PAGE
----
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Keywords:

  • hormone replacement therapy;
  • oestrogen;
  • overactive bladder

Abstract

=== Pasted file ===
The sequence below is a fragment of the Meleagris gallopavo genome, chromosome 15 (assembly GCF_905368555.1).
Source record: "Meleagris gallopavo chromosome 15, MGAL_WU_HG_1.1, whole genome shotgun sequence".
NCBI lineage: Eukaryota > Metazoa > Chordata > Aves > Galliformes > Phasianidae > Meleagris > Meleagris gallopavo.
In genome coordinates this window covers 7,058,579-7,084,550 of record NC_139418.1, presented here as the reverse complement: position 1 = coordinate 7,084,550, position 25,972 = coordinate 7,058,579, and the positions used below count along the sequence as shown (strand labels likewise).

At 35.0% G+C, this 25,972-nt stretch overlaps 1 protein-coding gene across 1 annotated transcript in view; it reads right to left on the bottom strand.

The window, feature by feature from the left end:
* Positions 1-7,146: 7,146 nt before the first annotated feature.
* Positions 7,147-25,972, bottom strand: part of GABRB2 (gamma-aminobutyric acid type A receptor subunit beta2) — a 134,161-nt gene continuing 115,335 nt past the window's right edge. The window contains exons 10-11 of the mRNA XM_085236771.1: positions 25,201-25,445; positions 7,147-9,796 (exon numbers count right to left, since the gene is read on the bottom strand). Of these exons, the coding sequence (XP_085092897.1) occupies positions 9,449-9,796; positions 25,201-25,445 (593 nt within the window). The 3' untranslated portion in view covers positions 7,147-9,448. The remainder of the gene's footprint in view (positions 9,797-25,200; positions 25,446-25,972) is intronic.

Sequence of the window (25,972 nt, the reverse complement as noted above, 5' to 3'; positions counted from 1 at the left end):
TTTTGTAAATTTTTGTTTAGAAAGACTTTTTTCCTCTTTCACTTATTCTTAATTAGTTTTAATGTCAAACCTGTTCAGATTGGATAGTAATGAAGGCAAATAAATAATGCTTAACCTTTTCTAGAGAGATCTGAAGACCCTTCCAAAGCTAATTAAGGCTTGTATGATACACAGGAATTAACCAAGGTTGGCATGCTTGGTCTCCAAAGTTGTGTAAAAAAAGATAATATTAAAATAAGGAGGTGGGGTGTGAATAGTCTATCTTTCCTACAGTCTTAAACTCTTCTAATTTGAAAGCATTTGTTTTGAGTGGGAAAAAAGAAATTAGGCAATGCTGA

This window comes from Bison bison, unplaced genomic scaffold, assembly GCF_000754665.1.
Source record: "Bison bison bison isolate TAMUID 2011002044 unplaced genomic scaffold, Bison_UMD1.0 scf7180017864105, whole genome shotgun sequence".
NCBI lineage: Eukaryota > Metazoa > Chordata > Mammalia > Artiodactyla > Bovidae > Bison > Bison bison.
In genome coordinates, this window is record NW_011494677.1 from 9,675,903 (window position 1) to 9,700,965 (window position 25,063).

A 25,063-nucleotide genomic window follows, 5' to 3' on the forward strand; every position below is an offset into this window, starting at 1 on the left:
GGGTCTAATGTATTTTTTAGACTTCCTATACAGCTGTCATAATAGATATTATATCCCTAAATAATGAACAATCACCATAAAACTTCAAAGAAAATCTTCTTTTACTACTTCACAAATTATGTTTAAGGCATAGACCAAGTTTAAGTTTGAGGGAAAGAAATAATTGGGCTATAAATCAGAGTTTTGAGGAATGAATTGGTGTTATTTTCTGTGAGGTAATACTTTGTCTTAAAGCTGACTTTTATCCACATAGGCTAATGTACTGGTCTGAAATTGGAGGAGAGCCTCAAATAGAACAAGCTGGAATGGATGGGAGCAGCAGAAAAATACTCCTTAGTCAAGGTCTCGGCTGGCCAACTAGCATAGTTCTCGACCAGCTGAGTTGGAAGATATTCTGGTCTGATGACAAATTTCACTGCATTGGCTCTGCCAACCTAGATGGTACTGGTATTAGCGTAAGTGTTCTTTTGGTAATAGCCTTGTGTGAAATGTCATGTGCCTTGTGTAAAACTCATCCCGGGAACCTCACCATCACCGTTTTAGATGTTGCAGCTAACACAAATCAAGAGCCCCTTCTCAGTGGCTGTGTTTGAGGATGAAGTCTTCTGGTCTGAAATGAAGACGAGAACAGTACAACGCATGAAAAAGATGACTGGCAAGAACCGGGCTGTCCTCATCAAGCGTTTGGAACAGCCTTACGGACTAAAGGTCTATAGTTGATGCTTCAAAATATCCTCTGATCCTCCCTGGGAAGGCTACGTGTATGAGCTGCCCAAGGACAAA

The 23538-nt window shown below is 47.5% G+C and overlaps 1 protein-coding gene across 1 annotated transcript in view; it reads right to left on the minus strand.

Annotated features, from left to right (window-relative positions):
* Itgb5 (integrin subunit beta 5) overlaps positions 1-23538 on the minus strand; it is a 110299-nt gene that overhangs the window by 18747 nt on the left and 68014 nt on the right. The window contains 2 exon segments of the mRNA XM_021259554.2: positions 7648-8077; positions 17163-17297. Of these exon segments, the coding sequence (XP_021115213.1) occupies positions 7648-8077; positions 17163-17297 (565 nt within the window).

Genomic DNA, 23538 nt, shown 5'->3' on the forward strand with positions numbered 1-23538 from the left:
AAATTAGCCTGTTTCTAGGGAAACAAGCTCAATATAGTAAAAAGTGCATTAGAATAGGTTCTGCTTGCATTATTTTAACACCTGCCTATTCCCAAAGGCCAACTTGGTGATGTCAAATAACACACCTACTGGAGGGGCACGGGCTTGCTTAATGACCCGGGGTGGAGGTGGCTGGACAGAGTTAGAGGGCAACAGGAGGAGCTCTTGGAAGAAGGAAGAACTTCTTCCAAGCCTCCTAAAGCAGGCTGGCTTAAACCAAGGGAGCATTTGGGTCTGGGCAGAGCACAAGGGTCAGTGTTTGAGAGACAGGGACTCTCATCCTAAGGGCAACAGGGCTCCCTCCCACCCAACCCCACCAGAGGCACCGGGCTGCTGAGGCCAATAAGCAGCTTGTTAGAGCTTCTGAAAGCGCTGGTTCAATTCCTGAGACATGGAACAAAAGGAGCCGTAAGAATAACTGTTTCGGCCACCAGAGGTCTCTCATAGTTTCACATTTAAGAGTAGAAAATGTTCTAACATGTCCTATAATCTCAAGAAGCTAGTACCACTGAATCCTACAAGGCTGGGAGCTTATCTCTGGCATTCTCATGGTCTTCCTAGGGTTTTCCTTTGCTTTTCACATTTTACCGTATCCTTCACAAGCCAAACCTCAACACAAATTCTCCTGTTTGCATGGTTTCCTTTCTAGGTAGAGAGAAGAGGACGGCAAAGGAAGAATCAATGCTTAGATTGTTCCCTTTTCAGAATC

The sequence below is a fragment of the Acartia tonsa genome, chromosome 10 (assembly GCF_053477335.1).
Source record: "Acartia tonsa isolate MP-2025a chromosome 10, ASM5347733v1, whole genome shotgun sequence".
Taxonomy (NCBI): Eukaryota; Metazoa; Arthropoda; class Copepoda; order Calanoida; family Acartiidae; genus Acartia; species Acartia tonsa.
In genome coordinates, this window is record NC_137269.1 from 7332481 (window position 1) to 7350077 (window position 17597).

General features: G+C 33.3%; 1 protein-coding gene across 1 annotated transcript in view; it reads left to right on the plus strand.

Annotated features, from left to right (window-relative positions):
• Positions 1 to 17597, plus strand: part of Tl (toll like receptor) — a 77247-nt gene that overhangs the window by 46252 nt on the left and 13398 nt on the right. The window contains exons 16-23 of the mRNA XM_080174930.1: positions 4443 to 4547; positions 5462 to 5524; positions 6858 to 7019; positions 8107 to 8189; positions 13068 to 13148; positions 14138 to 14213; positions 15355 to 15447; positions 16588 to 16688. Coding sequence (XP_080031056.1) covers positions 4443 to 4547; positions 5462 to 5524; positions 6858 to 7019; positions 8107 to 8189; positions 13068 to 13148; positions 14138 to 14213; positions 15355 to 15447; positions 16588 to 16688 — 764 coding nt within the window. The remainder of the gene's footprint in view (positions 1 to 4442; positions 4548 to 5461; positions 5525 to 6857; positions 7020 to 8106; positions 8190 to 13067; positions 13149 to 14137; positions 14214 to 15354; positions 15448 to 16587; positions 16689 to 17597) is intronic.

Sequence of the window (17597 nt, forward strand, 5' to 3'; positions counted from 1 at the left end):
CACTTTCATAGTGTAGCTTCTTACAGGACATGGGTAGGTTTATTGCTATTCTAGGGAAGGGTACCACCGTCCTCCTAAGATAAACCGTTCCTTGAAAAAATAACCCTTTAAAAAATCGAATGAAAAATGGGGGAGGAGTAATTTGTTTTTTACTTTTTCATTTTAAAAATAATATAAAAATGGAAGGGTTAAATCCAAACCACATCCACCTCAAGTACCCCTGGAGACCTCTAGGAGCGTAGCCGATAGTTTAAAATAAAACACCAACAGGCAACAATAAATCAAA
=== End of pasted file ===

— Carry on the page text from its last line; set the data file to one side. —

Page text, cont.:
Estrogens are known to have a major role in the function of the lower urinary tract although the role of exogenous estrogen replacement therapy in the management of women with lower urinary tract dysfunction remains controversial. Whilst for many years systemic and vaginal estrogen therapy was felt to be beneficial in the treatment of lower urinary and genital tract symptoms this evidence has recently been challenged by large epidemiological studies investigating the use of systemic hormone replacement therapy. Consequently the role of estrogen in the management of postmenopausal women with Overactive Bladder (OAB) remains uncertain. In addition the evidence base regarding the use of exogenous estrogen therapy has changed significantly over the last decade and has led to a major changes in current clinical practice. The aim of this article is to review the evidence for the role of estrogen therapy in the management of OAB focusing on current knowledge with regard to both systemic and local estrogen therapy as well as investigating the emerging role of combination therapy with antimuscarinic agents. Neurourol. Urodynam. 33:1086–1091, 2014. © 2013 Wiley Periodicals, Inc.